No one would argue that we have a lot of serious issues facing our country. So, how do we look confidently in the future? By being spiritually resilient and knowing how to stay strong. Here are 20 ways to help: Talk about world events and how they impact us. When difficulty arise, it is an […]
I read two different headlines last week related to a new study about the genetics of sexual behavior. Both headlines referred to the same study-a landmark study conducted by an international team that examined the genomes of almost a half million people. The study was published in Science. One headline said, “Research finds genetic links to same-sex behavior.” The other one read, ” No Single “Gay Gene’: New Data.” Confused? I was and had to read the study.
The bottom line of the study is this: There is no genetic signature that predicts how an individual will behave sexually. Genetics predicts less than 1% of same-sex behavior.
The study also calls into question the use of the Kinsey scale to used to measure sexual orientation. “Overall, our findings suggest that the most popular measures are based on a misconception of the underlying structure of sexual orientation and may need to be rethought.”They also noted that several of their results pointed to the importance of sociocultural context. And that there was no evidence that sexual orientation is associated with variance on the chromosome X as has been previously reported.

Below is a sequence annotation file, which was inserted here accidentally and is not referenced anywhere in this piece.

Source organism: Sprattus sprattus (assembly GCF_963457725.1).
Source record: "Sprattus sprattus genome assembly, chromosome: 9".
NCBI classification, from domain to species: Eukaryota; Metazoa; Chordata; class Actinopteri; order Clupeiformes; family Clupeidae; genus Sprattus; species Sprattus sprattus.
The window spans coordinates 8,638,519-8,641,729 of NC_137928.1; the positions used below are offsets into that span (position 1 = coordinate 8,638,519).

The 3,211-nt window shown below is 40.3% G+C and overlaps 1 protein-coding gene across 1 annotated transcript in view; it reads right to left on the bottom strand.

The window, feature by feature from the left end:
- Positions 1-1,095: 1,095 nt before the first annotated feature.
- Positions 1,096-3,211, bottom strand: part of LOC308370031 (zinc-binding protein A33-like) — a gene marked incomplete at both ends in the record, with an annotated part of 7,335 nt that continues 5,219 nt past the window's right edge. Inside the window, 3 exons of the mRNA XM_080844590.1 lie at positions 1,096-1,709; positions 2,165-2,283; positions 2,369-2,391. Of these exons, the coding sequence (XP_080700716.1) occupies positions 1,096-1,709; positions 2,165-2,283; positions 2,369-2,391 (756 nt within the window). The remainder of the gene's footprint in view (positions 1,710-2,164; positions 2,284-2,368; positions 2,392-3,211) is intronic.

What they did find was that five genetic variations were significantly associated with ever having same-sex sexual behavior. But these are common variations in populations and have small effects-meaning you can’t use these markers to predict sexual behavior or orientation.
So why the two different headlines? It depends on your message. The authors were worried about the way the data would be used so created a website to help communicate their results. After working with several advocacy groups like GLADD, the scientists rewrote sections of their paper to help people understand the study focused on behavior not identity or orientation. You can cherry pick the headline you want from the study. There was a small and complex genetic underpinning –thus the headline stating genetic link, but this link was small explaining 1% of the genetic variation. The conclusion of the study was that there is no single gene–thus the headline about no gay gene.
Bottom line: Scientists are trying to be careful how to discuss results that may or may not fit cultural narratives.